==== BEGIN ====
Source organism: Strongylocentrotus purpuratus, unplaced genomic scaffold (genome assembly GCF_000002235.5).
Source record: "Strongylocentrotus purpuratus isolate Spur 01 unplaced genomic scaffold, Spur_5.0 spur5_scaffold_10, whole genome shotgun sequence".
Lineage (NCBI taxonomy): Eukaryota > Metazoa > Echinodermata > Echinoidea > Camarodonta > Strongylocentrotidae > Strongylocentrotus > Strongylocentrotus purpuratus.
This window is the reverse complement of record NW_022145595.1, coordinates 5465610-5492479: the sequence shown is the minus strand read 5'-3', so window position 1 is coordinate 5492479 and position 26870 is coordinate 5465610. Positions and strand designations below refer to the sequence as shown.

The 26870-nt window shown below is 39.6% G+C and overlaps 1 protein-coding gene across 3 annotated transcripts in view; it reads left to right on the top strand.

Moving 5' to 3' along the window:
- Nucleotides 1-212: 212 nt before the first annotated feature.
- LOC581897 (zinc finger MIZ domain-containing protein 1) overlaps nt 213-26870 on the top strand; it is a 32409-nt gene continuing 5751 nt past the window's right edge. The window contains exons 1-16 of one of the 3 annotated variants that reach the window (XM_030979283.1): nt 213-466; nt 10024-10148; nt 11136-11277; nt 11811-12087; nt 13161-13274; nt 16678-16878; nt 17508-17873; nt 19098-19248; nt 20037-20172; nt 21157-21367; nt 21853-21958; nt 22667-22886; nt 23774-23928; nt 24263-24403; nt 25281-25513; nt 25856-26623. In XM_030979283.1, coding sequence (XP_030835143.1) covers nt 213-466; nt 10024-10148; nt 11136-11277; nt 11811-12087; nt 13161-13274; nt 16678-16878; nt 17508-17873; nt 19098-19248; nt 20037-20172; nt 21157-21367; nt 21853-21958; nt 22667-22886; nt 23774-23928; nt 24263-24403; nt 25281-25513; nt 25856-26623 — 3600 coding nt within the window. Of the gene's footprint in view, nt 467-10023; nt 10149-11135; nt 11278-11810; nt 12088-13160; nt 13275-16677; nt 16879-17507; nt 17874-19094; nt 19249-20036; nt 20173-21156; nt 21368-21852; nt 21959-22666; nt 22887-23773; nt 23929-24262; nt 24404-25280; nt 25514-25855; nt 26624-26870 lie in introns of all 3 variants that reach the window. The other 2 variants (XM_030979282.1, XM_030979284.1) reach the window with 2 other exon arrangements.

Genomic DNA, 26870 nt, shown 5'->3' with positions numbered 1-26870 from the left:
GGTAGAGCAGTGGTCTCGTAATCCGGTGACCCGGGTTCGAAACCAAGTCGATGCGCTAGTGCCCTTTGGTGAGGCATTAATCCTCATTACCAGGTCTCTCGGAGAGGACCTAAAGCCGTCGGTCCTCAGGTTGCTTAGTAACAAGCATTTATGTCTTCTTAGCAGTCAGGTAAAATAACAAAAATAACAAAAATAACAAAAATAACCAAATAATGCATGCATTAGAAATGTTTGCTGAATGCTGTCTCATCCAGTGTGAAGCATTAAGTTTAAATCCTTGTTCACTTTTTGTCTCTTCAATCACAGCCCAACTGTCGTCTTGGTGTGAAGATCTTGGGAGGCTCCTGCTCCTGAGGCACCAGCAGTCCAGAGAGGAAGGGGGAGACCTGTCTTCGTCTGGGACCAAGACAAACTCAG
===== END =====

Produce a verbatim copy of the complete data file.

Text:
Source organism: Strongylocentrotus purpuratus, unplaced genomic scaffold (genome assembly GCF_000002235.5).
Source record: "Strongylocentrotus purpuratus isolate Spur 01 unplaced genomic scaffold, Spur_5.0 spur5_scaffold_10, whole genome shotgun sequence".
Lineage (NCBI taxonomy): Eukaryota > Metazoa > Echinodermata > Echinoidea > Camarodonta > Strongylocentrotidae > Strongylocentrotus > Strongylocentrotus purpuratus.
This window is the reverse complement of record NW_022145595.1, coordinates 5465610-5492479: the sequence shown is the minus strand read 5'-3', so window position 1 is coordinate 5492479 and position 26870 is coordinate 5465610. Positions and strand designations below refer to the sequence as shown.

The 26870-nt window shown below is 39.6% G+C and overlaps 1 protein-coding gene across 3 annotated transcripts in view; it reads left to right on the top strand.

Moving 5' to 3' along the window:
- Nucleotides 1-212: 212 nt before the first annotated feature.
- LOC581897 (zinc finger MIZ domain-containing protein 1) overlaps nt 213-26870 on the top strand; it is a 32409-nt gene continuing 5751 nt past the window's right edge. The window contains exons 1-16 of one of the 3 annotated variants that reach the window (XM_030979283.1): nt 213-466; nt 10024-10148; nt 11136-11277; nt 11811-12087; nt 13161-13274; nt 16678-16878; nt 17508-17873; nt 19098-19248; nt 20037-20172; nt 21157-21367; nt 21853-21958; nt 22667-22886; nt 23774-23928; nt 24263-24403; nt 25281-25513; nt 25856-26623. In XM_030979283.1, coding sequence (XP_030835143.1) covers nt 213-466; nt 10024-10148; nt 11136-11277; nt 11811-12087; nt 13161-13274; nt 16678-16878; nt 17508-17873; nt 19098-19248; nt 20037-20172; nt 21157-21367; nt 21853-21958; nt 22667-22886; nt 23774-23928; nt 24263-24403; nt 25281-25513; nt 25856-26623 — 3600 coding nt within the window. Of the gene's footprint in view, nt 467-10023; nt 10149-11135; nt 11278-11810; nt 12088-13160; nt 13275-16677; nt 16879-17507; nt 17874-19094; nt 19249-20036; nt 20173-21156; nt 21368-21852; nt 21959-22666; nt 22887-23773; nt 23929-24262; nt 24404-25280; nt 25514-25855; nt 26624-26870 lie in introns of all 3 variants that reach the window. The other 2 variants (XM_030979282.1, XM_030979284.1) reach the window with 2 other exon arrangements.

Genomic DNA, 26870 nt, shown 5'->3' with positions numbered 1-26870 from the left:
GGTAGAGCAGTGGTCTCGTAATCCGGTGACCCGGGTTCGAAACCAAGTCGATGCGCTAGTGCCCTTTGGTGAGGCATTAATCCTCATTACCAGGTCTCTCGGAGAGGACCTAAAGCCGTCGGTCCTCAGGTTGCTTAGTAACAAGCATTTATGTCTTCTTAGCAGTCAGGTAAAATAACAAAAATAACAAAAATAACAAAAATAACCAAATAATGCATGCATTAGAAATGTTTGCTGAATGCTGTCTCATCCAGTGTGAAGCATTAAGTTTAAATCCTTGTTCACTTTTTGTCTCTTCAATCACAGCCCAACTGTCGTCTTGGTGTGAAGATCTTGGGAGGCTCCTGCTCCTGAGGCACCAGCAGTCCAGAGAGGAAGGGGGAGACCTGTCTTCGTCTGGGACCAAGACAAACTCAG